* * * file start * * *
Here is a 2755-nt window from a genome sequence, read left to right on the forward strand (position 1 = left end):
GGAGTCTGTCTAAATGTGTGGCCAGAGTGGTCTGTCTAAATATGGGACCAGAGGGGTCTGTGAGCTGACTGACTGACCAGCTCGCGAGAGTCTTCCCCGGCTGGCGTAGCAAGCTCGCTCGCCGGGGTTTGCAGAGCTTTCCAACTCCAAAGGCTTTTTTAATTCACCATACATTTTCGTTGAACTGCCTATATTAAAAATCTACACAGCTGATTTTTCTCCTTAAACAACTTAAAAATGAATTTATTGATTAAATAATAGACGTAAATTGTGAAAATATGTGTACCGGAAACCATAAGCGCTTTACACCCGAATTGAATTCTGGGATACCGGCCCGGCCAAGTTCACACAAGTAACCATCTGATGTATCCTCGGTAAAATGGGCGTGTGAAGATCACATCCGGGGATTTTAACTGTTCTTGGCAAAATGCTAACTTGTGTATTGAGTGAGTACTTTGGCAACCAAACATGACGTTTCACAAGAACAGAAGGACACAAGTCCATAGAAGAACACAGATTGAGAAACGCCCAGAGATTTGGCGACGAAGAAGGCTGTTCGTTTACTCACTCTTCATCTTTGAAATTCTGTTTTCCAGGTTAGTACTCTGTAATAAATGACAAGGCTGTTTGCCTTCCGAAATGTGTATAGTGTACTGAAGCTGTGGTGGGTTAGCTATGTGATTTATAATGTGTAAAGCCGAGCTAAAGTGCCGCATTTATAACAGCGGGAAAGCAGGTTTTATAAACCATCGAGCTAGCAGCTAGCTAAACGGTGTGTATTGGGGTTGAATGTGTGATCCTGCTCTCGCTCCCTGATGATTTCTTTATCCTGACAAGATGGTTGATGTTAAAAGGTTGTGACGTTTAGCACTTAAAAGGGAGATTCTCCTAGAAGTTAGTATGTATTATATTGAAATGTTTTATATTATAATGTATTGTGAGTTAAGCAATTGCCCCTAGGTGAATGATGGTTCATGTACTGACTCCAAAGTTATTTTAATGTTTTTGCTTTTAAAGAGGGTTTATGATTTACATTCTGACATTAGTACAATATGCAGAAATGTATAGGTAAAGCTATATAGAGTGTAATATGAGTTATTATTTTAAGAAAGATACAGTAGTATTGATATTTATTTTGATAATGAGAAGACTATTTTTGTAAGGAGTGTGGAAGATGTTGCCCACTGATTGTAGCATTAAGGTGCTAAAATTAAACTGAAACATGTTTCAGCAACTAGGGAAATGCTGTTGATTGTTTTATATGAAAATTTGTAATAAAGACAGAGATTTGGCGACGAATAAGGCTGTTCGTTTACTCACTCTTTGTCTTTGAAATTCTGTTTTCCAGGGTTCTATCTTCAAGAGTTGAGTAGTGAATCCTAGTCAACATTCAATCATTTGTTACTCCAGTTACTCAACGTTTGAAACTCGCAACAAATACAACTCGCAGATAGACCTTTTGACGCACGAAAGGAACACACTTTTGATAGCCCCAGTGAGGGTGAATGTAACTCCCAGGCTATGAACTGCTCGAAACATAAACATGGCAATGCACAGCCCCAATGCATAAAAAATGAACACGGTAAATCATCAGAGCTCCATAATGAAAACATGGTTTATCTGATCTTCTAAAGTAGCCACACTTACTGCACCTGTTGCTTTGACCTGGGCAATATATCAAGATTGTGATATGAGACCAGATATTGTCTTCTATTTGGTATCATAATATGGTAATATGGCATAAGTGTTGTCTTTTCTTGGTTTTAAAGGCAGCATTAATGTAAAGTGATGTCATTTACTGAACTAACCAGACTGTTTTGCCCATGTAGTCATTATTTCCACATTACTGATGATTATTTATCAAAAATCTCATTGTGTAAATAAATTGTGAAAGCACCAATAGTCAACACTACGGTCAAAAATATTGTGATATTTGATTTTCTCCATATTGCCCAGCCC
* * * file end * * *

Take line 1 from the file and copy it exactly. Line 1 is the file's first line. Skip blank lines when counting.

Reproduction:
Here is a 2755-nt window from a genome sequence, read left to right on the forward strand (position 1 = left end):